Thursday, May 19, 2011

THE VICTORIAN STEAMPUNK DRESS PROJECT: PART IX (Redefinition and some fabrics)

[I accomplished my goals for the month! WOO! You'll have to take my word for it because since some were gifts, I'm not risking posting them until they've been received (not that the recipients are probably even aware this blog exists). I will share later on, because I'm quite pleased with the results.]

Anyway, considering fabrics for my VICTORIAN STEAMPUNK DRESS,

Purple Silk-Cotton Poplin

Iridescent Plum Silk Dupioni


 I have already decided on a plum/purple for some reason. I guess because I read somewhere that plum is a good autumn colour, which with my olive skin and brown hair and eyes, I supposedly am. It also may be I have a an affinity for the colour. :-) To be honest, for once , I do not enjoy the more textured fabric. Dupioni has never especially appealed to me, except for the fact that it comes in spectacularly iridescent tones! Bright colours would not be appropriate for a Riding Habit, but since I, 1. Don't ride, 2. Have given up on this being a period piece, and 3. Decided to steampunk it up, I think I'll do what I like. :-P (Which of course, in of itself, being nonconformist/traditional/sticking it to the man is an essential part of steampunk).


Problem: The Riding Habit skirt pattern I'm using is in just two pieces (front and back), both of which are extremely wide and long. Enlarging the pattern, which is inevitable to fit any woman alive today, unless you are EXTREMELY petite (which I am most definitely not), will require even more fabric. In other words, not even 54"/60" wide is likely to cut it. I could just adjust the waist, and the drape would just be not so intense/gathered. This may need to be rethought....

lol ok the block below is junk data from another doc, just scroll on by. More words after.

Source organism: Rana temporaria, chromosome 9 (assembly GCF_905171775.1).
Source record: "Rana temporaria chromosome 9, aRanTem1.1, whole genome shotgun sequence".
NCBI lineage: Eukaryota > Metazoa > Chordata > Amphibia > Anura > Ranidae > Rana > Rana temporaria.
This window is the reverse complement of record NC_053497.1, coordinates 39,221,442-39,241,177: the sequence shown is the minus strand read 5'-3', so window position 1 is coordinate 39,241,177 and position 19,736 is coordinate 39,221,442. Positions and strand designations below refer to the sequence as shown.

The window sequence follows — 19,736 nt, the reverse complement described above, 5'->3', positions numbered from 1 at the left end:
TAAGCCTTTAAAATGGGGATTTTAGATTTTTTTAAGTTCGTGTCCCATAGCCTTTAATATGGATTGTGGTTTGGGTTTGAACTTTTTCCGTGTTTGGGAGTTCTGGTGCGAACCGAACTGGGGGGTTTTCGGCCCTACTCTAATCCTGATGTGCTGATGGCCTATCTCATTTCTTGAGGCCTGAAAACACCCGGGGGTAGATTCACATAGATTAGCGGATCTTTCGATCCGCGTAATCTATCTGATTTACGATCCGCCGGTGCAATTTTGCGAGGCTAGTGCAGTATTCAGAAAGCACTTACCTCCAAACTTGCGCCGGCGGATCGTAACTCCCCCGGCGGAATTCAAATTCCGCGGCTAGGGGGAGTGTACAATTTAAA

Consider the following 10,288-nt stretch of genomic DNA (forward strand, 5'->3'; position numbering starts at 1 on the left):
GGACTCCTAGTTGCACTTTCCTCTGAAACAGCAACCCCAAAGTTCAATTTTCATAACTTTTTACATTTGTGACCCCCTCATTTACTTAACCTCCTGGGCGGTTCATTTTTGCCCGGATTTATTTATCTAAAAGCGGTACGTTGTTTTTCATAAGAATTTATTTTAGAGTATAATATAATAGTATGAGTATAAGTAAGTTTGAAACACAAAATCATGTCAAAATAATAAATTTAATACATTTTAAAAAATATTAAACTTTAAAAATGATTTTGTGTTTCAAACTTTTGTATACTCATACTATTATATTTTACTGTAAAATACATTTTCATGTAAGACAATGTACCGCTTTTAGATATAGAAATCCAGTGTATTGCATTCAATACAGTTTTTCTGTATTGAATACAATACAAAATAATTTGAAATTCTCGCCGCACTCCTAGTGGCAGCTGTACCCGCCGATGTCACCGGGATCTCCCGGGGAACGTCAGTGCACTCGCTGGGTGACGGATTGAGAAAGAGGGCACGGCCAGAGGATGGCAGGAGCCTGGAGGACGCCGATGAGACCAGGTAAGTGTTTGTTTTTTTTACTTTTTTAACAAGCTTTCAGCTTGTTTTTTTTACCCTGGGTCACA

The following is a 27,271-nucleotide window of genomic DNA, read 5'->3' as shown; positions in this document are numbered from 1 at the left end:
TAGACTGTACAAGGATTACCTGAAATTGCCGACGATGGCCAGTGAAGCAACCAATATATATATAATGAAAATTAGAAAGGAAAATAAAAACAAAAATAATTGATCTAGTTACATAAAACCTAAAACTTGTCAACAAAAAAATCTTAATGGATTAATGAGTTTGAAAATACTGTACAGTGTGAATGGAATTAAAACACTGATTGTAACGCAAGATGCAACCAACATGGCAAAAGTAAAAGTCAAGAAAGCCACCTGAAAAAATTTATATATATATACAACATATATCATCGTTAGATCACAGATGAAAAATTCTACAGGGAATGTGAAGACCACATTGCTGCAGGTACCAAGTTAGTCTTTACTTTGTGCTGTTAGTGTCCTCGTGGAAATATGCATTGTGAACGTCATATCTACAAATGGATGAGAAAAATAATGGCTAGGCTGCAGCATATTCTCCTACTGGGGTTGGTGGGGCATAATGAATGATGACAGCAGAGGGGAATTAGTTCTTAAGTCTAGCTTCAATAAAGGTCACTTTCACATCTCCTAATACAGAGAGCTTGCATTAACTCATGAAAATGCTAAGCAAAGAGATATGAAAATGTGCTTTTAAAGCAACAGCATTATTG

2 comments:

  1. I love those fabrics! I'm so excited to see the final project!!

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  2. As far as skirt patterns go, the best way is to add panels, even if you have to make them more narrow than the original pattern would have you make them. Often, I work with a three panel skirt, where the front is symmetrical in cut, and if there is a train or bustle or both, that shape is accommodated in two back panels, that are each others' mirror images.

    The good thing of having extra fabric, especially by the waist in this version, allows for plaiting along the waistline to add weight to the back for bustles, or selective plaiting to add a little volume where it's needed. Some hidden stitching can help keep the skirt's shape where it should be, if you don't wish to starch and iron it.

    I'm bad at explaining this, sorry... :/

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